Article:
Birman cats get on well with other animals and can easily adopt to the apartment life, however they hate being left alone all day. They are also excellent trainers, especially when it comes to their human family. With a meaningful meow, a tilt of those dark ears and a direct blue-eyed stare, they will clearly communicate their wishes to their human servants. After all, for centuries they were worshiped as sacred cats.
Birman cats breed standards
According to the Fédération Internationale Féline, Birman cats possess a strong boned head with a slightly rounded forehead and full and rather rounded cheeks. Their nose is of medium length, without a stop, however with a slight indentation. They possess a firm chin and rather small with rounded tips ears. These are placed slightly tipped, but not to upright on the skull, with good width between.
Their eyes are not quite round, actually they are slightly oval. As for the eye color, this can be nothing but deep blue.
Birman cats possess a slightly long body, with the males being more massive than the females. Their legs are short and strong and their paws are rounded.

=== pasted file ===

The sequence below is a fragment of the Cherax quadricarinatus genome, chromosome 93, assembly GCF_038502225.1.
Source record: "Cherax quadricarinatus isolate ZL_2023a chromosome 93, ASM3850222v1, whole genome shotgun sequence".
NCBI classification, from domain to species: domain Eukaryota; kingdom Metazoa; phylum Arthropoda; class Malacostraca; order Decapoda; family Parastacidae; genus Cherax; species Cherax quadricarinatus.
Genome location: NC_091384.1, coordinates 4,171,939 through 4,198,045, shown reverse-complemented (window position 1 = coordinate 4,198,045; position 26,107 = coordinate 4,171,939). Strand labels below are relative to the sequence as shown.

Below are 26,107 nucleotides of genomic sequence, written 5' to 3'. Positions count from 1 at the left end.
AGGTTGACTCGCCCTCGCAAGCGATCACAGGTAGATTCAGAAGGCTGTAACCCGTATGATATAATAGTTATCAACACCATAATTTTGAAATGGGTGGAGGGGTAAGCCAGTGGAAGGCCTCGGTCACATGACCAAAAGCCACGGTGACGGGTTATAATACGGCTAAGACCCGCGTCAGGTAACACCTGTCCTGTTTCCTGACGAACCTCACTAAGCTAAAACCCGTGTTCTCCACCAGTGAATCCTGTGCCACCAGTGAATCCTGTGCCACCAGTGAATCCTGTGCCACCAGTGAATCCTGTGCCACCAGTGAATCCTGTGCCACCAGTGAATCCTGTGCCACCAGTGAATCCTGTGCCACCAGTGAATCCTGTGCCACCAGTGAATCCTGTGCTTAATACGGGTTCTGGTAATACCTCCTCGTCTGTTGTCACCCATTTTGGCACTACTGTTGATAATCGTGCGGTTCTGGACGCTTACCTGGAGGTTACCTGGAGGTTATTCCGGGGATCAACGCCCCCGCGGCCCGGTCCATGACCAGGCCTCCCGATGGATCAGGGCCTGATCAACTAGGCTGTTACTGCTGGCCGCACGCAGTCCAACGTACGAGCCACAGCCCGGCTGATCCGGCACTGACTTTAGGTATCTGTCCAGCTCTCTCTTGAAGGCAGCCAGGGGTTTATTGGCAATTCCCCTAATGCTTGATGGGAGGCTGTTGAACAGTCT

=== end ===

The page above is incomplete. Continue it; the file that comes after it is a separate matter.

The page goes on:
The special feature of Birman cats is their white feet, called “gloves”, on both front and hind feet. These gloves must be absolutely pure white. They should stop at the articulation or at the transition of toes to metacarpals, over which they should not extend. Slightly longer white gloves on the hind feet can be tolerated. On the back of the hind feet the white gloves end in points. The ideal "gauntlets" end in inverted "V's" and extend 1/2 to 3/4 of the way up the hock. Lower or higher gauntlets are acceptable but should not go beyond the hock.
It is important that the gloves are equally long and show a symmetry of white, on either the two front or two hind feet, or even better, on all four feet.
The breed’s coat varies from long to semi-long: short on the face, gradually growing longer on the cheeks to a full frill, long on the back and the flanks. It has a silky texture and bears very little undercoat.
Finally the recognized color varieties are the following:
· Seal/Blue/Chocolate/Lilac/Red/Cream pointed
· Seal/Blue/Chocolate/Lilac tortie pointed
· Seal/Blue/Chocolate/Lilac/Red/Cream tabby pointed
· Seal/Blue/Chocolate/Lilac tortie tabby pointed